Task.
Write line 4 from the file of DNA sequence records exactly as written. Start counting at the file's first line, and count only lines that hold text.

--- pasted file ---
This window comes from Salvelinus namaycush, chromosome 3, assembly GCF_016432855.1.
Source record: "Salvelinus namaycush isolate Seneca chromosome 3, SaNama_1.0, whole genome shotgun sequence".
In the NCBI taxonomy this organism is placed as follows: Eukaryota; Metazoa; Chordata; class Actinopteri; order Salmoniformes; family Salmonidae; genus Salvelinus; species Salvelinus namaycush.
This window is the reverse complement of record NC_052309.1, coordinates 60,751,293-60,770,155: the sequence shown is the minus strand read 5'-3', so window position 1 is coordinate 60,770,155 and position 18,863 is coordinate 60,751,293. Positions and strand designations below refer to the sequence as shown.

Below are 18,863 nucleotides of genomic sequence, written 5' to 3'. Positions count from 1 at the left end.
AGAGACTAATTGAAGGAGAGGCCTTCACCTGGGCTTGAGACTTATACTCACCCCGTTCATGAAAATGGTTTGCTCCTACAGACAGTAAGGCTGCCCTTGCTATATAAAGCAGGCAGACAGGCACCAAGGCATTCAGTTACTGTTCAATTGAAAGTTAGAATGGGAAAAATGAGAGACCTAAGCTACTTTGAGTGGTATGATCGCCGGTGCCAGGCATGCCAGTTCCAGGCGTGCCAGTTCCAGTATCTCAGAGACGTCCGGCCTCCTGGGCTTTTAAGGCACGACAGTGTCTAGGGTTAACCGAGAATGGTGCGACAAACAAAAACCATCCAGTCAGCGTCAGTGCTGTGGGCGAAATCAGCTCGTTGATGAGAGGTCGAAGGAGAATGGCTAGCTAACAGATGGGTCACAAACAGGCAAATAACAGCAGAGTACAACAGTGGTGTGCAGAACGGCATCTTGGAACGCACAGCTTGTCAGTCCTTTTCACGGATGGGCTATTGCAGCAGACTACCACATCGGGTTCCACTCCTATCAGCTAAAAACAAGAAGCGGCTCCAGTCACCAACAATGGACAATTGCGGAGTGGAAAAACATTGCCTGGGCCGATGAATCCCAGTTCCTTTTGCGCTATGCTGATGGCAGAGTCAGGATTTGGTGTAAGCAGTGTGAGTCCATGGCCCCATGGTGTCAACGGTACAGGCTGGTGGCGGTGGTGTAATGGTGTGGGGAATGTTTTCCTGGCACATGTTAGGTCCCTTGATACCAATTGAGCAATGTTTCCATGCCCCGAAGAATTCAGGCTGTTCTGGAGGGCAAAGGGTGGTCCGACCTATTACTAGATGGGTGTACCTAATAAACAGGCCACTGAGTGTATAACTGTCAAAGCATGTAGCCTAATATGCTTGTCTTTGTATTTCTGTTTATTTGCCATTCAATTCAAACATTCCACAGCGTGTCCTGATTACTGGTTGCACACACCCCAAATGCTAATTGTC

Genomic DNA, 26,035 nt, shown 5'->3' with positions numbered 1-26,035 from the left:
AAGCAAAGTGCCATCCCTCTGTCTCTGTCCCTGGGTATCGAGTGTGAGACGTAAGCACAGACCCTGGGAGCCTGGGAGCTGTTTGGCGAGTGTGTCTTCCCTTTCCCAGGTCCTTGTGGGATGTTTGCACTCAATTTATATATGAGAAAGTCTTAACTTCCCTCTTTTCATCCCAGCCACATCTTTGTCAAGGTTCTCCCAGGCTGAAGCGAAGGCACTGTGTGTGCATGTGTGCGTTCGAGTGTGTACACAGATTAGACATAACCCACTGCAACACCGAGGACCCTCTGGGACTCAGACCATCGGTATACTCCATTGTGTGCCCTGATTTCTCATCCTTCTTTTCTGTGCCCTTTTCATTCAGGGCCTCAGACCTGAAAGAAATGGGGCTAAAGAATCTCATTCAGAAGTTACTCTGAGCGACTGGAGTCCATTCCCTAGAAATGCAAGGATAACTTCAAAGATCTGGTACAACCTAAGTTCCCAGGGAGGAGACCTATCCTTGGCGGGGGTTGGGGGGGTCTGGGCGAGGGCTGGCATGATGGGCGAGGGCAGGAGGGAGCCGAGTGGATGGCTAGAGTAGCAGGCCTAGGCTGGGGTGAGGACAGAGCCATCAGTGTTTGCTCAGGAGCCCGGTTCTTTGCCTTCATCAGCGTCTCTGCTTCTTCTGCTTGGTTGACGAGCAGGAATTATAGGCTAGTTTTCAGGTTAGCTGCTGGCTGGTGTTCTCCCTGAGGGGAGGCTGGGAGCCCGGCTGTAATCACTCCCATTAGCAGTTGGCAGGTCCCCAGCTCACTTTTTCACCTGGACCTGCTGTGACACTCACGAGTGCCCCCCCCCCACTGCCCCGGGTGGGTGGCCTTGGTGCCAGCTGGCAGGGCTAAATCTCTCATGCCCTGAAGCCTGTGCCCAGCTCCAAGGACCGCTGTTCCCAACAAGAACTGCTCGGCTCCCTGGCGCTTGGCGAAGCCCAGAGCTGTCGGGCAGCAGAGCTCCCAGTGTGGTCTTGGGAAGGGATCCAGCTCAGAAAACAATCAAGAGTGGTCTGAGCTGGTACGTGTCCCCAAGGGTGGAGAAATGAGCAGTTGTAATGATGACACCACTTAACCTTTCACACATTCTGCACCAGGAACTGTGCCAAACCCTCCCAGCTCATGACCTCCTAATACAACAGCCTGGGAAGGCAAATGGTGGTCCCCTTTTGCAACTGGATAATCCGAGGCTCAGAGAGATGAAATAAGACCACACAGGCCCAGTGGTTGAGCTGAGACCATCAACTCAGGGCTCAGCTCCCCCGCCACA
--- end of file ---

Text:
This window is the reverse complement of record NC_052309.1, coordinates 60,751,293-60,770,155: the sequence shown is the minus strand read 5'-3', so window position 1 is coordinate 60,770,155 and position 18,863 is coordinate 60,751,293. Positions and strand designations below refer to the sequence as shown.